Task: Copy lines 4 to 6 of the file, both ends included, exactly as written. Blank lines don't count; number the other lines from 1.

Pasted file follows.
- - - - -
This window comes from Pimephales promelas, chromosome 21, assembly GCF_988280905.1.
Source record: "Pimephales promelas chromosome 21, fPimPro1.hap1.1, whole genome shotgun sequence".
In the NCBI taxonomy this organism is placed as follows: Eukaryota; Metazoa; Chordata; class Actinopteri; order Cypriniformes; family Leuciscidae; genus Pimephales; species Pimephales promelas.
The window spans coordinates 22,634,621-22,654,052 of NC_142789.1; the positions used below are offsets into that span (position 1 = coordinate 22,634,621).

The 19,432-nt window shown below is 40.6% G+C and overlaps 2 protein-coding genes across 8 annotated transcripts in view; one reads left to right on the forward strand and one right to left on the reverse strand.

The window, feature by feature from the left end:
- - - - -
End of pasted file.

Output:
The window spans coordinates 22,634,621-22,654,052 of NC_142789.1; the positions used below are offsets into that span (position 1 = coordinate 22,634,621).

The 19,432-nt window shown below is 40.6% G+C and overlaps 2 protein-coding genes across 8 annotated transcripts in view; one reads left to right on the forward strand and one right to left on the reverse strand.

The window, feature by feature from the left end: